The practice is found in Ireland and Scotland and also among indigenous peoples in Africa, Asia, the Americas and Australia. It is a link to a deep animal ache for one who is gone, and so what if, among our species, it can build into such artefacts as the Taj Mahal, Michelangelo’s Pieta or Mozart’s Requiem? Most of us are incapable of responding to loss- either personal or vicarious- by erecting beautiful structures, carving marble masterpieces or crafting music of genius- and few have the skill to create great literary tragedies.

But will we cry with Lear holding his dead child, Howl, howl, howl, howl! O, you are men of/ stone: Had I your tongues and eyes, I’d use them so/ That heaven’s vault should crack. She’s gone for ever!/ I know when one is dead, and when one lives;/ She’s dead as earth. Or will we smile with Henry Scott Holland, who wrote lines that have given solace to many people from a sermon delivered at St Paul’s in 1910 upon the death of King Edward VII: it starts, Death is nothing at all./I have only slipped away to the next room… I am but waiting for you./For an interval./Somewhere. Very near./Just around the corner.

Do we listen to Pollyanna or Cassandra? The song at the end of this letter was written in memory of my son, Brian, shortly after we flew to Airlie Beach for my daughter’s 18th birthday in 2009. We rented a hilltop apartment overlooking the Whitsunday Islands and from there, the day before we flew back to Sydney, we drove north for a couple of hours to be at his graveside. [insert song]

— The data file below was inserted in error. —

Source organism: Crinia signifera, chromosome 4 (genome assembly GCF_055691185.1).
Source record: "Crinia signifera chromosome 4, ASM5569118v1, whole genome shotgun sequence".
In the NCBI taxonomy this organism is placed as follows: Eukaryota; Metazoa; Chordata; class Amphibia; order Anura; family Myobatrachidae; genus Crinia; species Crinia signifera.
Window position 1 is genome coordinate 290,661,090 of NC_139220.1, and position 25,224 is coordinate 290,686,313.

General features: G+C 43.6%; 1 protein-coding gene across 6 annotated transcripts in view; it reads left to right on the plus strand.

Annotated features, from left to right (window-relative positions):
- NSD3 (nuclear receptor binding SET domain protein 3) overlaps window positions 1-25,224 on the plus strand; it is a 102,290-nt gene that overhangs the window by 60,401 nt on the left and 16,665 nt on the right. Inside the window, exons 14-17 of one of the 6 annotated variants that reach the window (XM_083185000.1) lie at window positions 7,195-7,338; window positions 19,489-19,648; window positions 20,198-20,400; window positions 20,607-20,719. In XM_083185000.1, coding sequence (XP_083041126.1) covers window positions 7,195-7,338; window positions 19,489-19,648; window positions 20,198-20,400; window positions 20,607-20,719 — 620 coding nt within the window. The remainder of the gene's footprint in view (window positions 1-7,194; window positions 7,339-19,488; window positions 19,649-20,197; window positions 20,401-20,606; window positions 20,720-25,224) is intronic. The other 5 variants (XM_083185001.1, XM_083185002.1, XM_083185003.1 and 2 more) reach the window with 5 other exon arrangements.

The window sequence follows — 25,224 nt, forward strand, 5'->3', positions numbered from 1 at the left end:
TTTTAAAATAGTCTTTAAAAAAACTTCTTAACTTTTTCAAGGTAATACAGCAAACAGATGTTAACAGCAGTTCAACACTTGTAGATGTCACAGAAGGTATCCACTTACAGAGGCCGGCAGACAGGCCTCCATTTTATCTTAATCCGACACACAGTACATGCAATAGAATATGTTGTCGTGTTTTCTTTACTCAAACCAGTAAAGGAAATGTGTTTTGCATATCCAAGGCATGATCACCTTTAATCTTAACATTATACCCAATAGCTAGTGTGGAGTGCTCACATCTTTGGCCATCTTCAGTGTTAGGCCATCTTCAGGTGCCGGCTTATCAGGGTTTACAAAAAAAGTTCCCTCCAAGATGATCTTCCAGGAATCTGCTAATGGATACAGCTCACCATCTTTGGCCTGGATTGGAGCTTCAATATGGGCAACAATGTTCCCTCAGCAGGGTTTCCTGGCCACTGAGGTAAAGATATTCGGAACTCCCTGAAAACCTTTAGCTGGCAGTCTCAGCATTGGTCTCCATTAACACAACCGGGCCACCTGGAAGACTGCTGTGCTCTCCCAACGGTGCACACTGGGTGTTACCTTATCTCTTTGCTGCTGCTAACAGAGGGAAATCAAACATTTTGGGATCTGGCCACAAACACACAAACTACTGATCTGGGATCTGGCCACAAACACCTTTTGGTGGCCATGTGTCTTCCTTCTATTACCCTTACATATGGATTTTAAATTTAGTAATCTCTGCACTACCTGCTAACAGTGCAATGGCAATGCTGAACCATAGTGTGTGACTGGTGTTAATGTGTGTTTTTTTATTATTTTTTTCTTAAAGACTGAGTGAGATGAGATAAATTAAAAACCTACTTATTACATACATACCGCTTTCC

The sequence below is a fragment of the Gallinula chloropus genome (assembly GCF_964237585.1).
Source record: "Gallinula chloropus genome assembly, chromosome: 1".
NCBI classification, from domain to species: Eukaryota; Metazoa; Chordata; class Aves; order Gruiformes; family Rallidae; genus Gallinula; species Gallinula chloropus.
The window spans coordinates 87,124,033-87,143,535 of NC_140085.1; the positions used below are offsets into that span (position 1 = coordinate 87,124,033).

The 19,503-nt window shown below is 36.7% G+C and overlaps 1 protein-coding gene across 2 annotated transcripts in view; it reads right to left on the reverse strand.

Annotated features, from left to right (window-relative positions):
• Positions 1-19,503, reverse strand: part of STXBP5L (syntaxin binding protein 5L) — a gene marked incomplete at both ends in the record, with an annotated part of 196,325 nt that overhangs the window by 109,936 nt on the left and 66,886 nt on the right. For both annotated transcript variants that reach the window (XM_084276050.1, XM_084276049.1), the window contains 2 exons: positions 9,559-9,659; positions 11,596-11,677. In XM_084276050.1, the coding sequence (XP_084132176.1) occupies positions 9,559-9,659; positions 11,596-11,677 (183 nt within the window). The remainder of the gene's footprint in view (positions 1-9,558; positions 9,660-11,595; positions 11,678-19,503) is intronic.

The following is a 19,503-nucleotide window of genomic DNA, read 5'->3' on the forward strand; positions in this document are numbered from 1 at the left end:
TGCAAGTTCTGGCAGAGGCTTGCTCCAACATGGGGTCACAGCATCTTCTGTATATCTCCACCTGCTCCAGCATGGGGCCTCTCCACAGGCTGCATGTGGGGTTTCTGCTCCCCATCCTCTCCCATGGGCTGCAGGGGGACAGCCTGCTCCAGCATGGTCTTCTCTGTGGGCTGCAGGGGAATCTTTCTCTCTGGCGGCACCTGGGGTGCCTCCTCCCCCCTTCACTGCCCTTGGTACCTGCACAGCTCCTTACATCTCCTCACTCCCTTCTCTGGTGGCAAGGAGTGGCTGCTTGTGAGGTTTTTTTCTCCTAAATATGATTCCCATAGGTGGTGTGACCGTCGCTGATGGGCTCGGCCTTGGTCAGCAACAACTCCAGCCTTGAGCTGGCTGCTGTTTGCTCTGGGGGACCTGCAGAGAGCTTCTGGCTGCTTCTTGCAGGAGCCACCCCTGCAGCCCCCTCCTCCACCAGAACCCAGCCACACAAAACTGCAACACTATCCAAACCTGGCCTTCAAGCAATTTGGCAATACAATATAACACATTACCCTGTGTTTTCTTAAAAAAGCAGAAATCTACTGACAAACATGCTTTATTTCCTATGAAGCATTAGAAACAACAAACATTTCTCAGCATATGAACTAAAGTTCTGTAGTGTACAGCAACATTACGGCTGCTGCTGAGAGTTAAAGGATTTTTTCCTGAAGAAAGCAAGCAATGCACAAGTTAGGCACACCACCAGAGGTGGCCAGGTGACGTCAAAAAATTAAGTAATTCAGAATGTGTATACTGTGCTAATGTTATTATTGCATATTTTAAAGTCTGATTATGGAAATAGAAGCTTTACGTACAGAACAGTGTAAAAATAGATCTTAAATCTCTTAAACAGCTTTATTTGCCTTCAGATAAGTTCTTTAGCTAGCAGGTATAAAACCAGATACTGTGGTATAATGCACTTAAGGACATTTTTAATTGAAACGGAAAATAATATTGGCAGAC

The next letter is the last in the series and it shares common features with the series as a whole: it values poetry and the ancient world but also values the world of modern science and rational discussion. It finds strange correspondences across time and space, events and people. It references and values the lighter genres such as the works of P G Wodehouse as well as cranium-busting stuff such as the works of Teilhard de Chardin and mixes anecdotes about those who are the famous living and those who are the famous dead with elements drawn from  the narrator’s quotidian life and times. Above all, it is a validation of the ordinary life and ordinary people who live in this extraordinary world and who try to make sense out of it, and who choose to mark it by laughter rather than tears.

Credits: All written text, song lyrics and music (including background music) written and composed by Quentin Bega unless otherwise specified in the credits section after individual posts. Illustrative excerpts from other texts identified clearly within each podcast. I donate to and use Wikipedia frequently as one of the saner sources of information on the web.

Technical Stuff: Microphone- (for the podcast spoken content) Audio Technica AT 2020 front-facing with pop filter)

Microphone (for many of the songs) Shure SM58

For recording and mixing down 64-bit N-Track Studio 9 Extended used

Music accompaniment and composition software– Band-in-a-Box and RealBand 2020 as well as- for some 20 of the songs of year 2000 vintage- I used a Blue Mountains, NSW, studioApproximately 48 Banter folk songs and instrumentals recorded live (“in the round”) with a ThinkPad laptop using the inbuilt mic.